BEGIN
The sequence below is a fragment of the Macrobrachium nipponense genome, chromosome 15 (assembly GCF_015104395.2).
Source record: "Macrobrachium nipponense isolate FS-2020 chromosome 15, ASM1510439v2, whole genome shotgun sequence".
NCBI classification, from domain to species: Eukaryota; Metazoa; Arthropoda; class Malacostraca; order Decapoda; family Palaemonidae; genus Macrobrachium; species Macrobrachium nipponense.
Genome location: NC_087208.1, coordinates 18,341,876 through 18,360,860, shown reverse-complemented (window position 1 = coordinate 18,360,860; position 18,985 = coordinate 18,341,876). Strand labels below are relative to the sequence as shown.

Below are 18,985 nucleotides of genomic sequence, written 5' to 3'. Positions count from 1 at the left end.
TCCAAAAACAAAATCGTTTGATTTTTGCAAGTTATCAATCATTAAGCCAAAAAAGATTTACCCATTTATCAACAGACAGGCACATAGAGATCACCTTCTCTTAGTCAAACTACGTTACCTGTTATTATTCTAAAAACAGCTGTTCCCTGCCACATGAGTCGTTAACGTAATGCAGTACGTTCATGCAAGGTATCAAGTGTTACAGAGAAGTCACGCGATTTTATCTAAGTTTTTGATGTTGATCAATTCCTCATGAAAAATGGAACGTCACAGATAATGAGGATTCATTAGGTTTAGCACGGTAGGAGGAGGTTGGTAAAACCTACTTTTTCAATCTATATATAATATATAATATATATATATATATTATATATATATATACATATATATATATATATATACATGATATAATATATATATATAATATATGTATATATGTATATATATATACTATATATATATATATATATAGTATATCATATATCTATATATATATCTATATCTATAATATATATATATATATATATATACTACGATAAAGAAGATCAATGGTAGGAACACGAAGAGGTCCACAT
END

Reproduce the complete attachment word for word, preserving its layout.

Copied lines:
The sequence below is a fragment of the Macrobrachium nipponense genome, chromosome 15 (assembly GCF_015104395.2).
Source record: "Macrobrachium nipponense isolate FS-2020 chromosome 15, ASM1510439v2, whole genome shotgun sequence".
NCBI classification, from domain to species: Eukaryota; Metazoa; Arthropoda; class Malacostraca; order Decapoda; family Palaemonidae; genus Macrobrachium; species Macrobrachium nipponense.
Genome location: NC_087208.1, coordinates 18,341,876 through 18,360,860, shown reverse-complemented (window position 1 = coordinate 18,360,860; position 18,985 = coordinate 18,341,876). Strand labels below are relative to the sequence as shown.

Below are 18,985 nucleotides of genomic sequence, written 5' to 3'. Positions count from 1 at the left end.
TCCAAAAACAAAATCGTTTGATTTTTGCAAGTTATCAATCATTAAGCCAAAAAAGATTTACCCATTTATCAACAGACAGGCACATAGAGATCACCTTCTCTTAGTCAAACTACGTTACCTGTTATTATTCTAAAAACAGCTGTTCCCTGCCACATGAGTCGTTAACGTAATGCAGTACGTTCATGCAAGGTATCAAGTGTTACAGAGAAGTCACGCGATTTTATCTAAGTTTTTGATGTTGATCAATTCCTCATGAAAAATGGAACGTCACAGATAATGAGGATTCATTAGGTTTAGCACGGTAGGAGGAGGTTGGTAAAACCTACTTTTTCAATCTATATATAATATATAATATATATATATATATTATATATATATATACATATATATATATATATATACATGATATAATATATATATATAATATATGTATATATGTATATATATATACTATATATATATATATATATAGTATATCATATATCTATATATATATCTATATCTATAATATATATATATATATATATATACTACGATAAAGAAGATCAATGGTAGGAACACGAAGAGGTCCACAT